On October 21, the democratic resistance in Honduras will celebrate Artists in Resistance Day. This event contrasts directly with the day’s official recognition of Honduras Armed Forces day. The resistance, which is working for a truly democratic Honduras, renamed the day and created an alternative celebration because of a brutal police attack last month on musicians and others that left one dead and scores injured.
On September 15, 2010, a nonviolent march and musical concert in Honduras was attacked by police and security forces. Incredibly, the police involved in the attack made it a point to destroy the musicians’ instruments.
The musicians who were attacked called for today to be renamed Artists in Resistance Day. To mark the occasion, the collective Artists in Resistance and the National Front of Youth in Resistance (FNJR by its Spanish acronym) organized concerts for the night of October 21 in San Pedro Sula and in Tegucigalpa.
These groups reflect just a small sliver of the National Front of Popular Resistance in Honduras (FNRP by its Spanish acronym), one of the most mobilized social movements currently taking shape in our hemisphere. The FNRP represents social movements, organizations, and individuals from nearly every sector of Honduran society. They are organizing to stand up to one of Latin America’s foremost human rights crises: the 2009 coup in Honduras and the intimidation, assaults, silencing and killings of those who have resisted the subsequent regimes that took power. The hope is that the evening’s concerts will underscore the resistance to the crisis in Honduras and mobilize more international solidarity with the FNRP.
Ongoing Crisis in Honduras
Since the coup in June 2009, two regimes – the de facto coup government under Roberto Micheletti and the administration of the sitting president Porfirio Lobo – have done little to protect human rights, while police and security forces have subjected FNRP members or those identified with their movement to mass arrests, beatings, tear gas raids, rape and other forms of torture, and kidnappings. Judges critical of the coup and of post-coup authorities have been divested of their positions, transferred arbitrarily and faced disciplinary proceedings.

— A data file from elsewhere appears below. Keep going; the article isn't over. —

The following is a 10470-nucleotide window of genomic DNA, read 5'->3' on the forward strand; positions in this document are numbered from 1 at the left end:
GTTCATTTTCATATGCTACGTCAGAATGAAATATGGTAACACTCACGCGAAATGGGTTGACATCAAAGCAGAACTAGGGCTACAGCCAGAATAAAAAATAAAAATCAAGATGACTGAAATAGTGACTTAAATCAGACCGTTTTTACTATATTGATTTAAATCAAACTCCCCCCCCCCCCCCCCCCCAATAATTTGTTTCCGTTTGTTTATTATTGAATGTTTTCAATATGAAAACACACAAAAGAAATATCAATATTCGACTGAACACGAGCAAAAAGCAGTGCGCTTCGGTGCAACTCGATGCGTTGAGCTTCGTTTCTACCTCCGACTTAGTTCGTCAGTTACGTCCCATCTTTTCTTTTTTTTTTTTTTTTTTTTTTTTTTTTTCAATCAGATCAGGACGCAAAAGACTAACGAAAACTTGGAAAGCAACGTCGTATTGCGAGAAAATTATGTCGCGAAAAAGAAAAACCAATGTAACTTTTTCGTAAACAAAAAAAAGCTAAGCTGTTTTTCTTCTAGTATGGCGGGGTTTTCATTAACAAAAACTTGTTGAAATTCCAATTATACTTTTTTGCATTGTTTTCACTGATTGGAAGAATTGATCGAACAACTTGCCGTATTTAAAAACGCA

At least ten journalists have been killed in 2010 alone under circumstances overwhelmingly indicative that the killings were political assassinations. Journalists not killed have faced state censorship. Violence and repression of political speech, public assembly and critical democracy have become a part of daily life.
Rather than investigate these crimes and hold the perpetrators accountable for their actions, Honduran officials have looked the other way. The official line mouthed by these officials and getting much play in Honduran newspapers (which make no effort to hide their support for the coup and post-coup regimes) is that this violence is a by-product of drug and gang wars. Sadly, this narrative has gained some traction in the blogosphere and in diplomatic circles, even though these speculations are not based on any independent investigations or arrests.